02. On My Way To Heaven - 3:51
03. Helper - 5:07
04. Listen To The Morning Sunshine - 5:11
05. Goodbye Lollipop - 3:36
06. Song For Little Ernest - 4:30
07. 12-Lb. Toothbrush - 6:02
08. Bumper Bar Song (B-Side) - 4:41
09. 12-Lb. Toothbrush (Single Version) - 3:50
10.Country Blues (B-Side) - 2:43
11.Down The River (G. Ratziass) (Live At Sunbury) - 6:14
12.12-Lb. Toothbrush (Live At Sunbury) - 8:18
13.Bumper Bar Song (Live At Garrison) - 5:50
14.When Is A Mouse (Live At Garrison) - 5:38
All song by Madder Lake except where noted.
Mick Fettes - Vocals
Jack Kreemers - Drums
Brendon Mason - Guitar
Kerry Mckenna - Bass
John Mckinnon - Keyboards
Andy Cowan - Keyboards
One of the most adventurous explorers was Melbourne ’s magnificent Madder Lake . Their career was typical of the times. Emerging from the sixties as a cover band (San Sebastian), they coalesced into an original band of great creativity and power, helped kickstart an independent Australian music industry, participated in the legendary gigs like Sunbury, and after two amazing albums that pushed the envelope of creativity and could’ve been major highlights in any part of the world, eventually folded without ever achieving the critical or popular acclaim their originality and talent deserved.
That’s the nutshell version, and it will do for now, because the focus really should be on this magnificent pair of albums that have now been given the lavish Aztec Music treatment they deserve. Like Sebastian Hardie in Sydney Madder Lake have remained a secret known only to those who remembered swaying close eyed as their music transported you to a higher state.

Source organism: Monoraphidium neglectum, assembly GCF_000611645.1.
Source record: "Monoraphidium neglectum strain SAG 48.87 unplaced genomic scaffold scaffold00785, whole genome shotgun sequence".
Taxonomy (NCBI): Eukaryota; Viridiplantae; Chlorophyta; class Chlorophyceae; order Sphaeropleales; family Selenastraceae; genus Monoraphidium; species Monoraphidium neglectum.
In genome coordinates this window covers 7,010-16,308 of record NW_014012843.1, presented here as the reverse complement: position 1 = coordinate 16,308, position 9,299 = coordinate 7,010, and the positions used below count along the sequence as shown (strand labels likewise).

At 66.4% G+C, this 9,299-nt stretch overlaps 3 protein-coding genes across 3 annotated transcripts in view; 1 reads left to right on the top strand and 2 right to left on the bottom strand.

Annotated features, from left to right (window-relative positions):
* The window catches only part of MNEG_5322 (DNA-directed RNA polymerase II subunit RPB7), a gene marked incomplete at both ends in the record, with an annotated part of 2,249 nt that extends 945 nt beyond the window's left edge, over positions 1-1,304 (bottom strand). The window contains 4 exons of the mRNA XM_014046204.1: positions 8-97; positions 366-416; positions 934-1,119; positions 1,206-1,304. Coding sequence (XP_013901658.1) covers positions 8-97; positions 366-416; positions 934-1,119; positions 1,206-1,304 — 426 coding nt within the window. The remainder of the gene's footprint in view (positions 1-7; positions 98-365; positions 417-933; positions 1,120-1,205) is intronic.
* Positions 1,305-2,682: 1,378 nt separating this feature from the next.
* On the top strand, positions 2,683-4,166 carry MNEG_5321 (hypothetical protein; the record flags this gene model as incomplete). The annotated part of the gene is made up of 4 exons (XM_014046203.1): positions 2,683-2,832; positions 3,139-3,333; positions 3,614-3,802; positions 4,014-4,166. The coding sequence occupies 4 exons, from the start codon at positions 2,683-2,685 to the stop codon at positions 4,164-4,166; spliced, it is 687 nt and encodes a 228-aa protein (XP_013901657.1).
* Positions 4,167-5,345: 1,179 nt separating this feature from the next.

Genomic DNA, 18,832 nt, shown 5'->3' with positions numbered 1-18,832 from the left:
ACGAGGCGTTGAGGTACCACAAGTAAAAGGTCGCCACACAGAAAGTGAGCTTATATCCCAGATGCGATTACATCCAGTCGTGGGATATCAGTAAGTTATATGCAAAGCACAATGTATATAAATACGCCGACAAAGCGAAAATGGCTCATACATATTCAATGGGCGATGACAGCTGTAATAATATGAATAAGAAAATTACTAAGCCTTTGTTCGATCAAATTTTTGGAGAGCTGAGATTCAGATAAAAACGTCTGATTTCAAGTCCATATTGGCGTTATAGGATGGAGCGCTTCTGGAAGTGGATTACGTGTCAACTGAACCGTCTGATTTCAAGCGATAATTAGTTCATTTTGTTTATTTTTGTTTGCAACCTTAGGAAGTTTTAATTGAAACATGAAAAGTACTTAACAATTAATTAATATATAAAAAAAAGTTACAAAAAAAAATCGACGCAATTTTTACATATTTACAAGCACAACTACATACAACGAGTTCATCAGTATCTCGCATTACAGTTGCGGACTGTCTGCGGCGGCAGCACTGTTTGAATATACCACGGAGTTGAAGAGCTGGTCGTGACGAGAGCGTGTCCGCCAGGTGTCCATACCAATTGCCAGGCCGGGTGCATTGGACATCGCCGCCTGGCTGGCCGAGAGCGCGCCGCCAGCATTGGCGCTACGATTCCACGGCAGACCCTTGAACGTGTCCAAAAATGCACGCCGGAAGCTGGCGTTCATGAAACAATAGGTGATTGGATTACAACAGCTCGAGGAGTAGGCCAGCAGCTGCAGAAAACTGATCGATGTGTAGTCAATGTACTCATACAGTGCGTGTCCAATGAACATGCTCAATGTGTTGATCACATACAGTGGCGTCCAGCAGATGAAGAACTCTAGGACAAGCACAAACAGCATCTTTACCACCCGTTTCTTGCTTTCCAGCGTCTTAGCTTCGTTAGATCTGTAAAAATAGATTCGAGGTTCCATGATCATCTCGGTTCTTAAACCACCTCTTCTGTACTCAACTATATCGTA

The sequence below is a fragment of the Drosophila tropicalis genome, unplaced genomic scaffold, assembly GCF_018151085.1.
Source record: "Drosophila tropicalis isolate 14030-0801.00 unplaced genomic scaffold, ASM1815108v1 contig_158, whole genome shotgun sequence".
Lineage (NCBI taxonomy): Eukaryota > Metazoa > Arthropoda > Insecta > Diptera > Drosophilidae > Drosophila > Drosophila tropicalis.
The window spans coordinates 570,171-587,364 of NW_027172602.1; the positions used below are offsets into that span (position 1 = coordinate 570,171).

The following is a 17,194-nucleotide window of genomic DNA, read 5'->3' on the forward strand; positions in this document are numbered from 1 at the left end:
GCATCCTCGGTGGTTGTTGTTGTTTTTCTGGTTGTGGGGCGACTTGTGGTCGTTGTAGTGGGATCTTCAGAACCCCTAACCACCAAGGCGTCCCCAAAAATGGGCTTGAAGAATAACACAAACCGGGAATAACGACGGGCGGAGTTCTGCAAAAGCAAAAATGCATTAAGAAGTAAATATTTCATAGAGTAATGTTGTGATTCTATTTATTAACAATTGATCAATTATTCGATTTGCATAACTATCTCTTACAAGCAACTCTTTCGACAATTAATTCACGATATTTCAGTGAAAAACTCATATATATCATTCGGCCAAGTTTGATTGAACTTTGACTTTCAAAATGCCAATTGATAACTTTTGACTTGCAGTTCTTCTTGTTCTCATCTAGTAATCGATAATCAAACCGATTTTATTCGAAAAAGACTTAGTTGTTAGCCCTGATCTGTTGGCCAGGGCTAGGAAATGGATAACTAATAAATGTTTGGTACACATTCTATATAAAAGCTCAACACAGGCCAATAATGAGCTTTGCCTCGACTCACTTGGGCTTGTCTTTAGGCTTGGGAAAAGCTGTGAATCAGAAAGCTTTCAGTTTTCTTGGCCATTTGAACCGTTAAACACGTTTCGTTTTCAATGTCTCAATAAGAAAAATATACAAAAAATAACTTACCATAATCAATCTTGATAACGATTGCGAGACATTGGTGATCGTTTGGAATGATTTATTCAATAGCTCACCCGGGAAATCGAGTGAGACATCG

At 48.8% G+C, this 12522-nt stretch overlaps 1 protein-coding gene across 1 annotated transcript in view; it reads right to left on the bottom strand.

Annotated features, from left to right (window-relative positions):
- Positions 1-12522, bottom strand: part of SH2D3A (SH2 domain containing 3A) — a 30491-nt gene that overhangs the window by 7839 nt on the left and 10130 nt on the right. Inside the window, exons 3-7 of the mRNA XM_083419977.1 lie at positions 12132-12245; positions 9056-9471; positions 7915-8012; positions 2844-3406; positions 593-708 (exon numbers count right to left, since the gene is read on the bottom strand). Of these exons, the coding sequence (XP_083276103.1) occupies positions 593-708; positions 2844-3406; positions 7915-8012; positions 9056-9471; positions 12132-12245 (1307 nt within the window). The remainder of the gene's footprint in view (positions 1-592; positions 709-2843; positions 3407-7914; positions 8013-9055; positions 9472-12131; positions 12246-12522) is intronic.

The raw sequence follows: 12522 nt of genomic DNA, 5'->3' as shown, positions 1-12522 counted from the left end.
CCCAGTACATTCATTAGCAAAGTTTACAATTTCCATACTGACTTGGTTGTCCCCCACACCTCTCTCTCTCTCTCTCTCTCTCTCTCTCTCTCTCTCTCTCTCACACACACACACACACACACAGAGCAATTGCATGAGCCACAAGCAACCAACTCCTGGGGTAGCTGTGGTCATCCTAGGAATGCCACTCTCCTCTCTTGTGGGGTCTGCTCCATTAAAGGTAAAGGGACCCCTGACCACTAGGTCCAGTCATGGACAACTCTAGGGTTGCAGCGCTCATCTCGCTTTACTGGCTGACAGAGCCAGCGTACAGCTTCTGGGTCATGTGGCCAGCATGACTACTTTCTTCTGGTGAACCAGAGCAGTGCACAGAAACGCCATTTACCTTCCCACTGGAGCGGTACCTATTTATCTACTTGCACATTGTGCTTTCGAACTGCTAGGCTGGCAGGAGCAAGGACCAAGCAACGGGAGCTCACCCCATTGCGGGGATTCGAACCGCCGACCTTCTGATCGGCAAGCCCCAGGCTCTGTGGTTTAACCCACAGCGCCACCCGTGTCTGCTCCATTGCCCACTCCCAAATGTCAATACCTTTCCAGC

It’s often called progressive rock, and that’s probably fair enough, because it was music that transformed our understanding of what was possible, but ultimately it’s too limiting to try and tie music like this down with a label. Explore for yourself and be prepared to marvel and just what the Australian music industry was capable of in 1973 and 1974.
Stillpoint came first and is the product of just a few days in the studio. From the opening bars of “Salmon Song” you realise that you’re hearing something very different. Brenden Mason’s guitar and John McKinnon’s keyboards interplay joyously as the rhythm section of Kerry McKenna (bass) and Jac Kreemers (drums) underpin the sonic excursions with a thunderous bottom end that has just been waiting for a digital remastering to be fully revealed. After six and a half minutes creating expectation, Mick Fettes gravely vocals burst through the speakers, and the strength of Madder Lake is revealed. This is a band the absolutely revels in sparking off each other. The speed of recording captures an almost improvisational feel that was characteristic of their live performances. If “Salmon Song” was the only thing they’d ever recorded they would have been a great band, fortunately for music lovers everywhere it was just an entree.
Stillpoint contains the two singles that were obligatory for any band wanting to achieve recognition in the music industry, “Goodbye Lollipop” and “12-lb Toothbrush”, but goes way beyond that as the band explored textures, sounds and space. “Lollipop” is still irresistible, the perfect name for three and a half minutes of pure, unadulterated joy, while “Toothbrush” sounds as fresh as the first time its “na na nana nana na na” vocal hook first entered the collective consciousness of a generation of Australians.
This superb re-release supplements the musical explorations of the original album with some wonderful rarities. Aztec Music were obviously determined to make sure “12-lb Toothbrush’s” infectious hook infiltrated as many brains as possible, because the original single version is included here, as is a live version from Sunbury ’73. Two tracks from the rare “Final Blow” LP recorded live at The Garrison in Melbourne on 10 June 1973 round out the collection and offer convincing proof of just how powerful Madder Lake were on stage.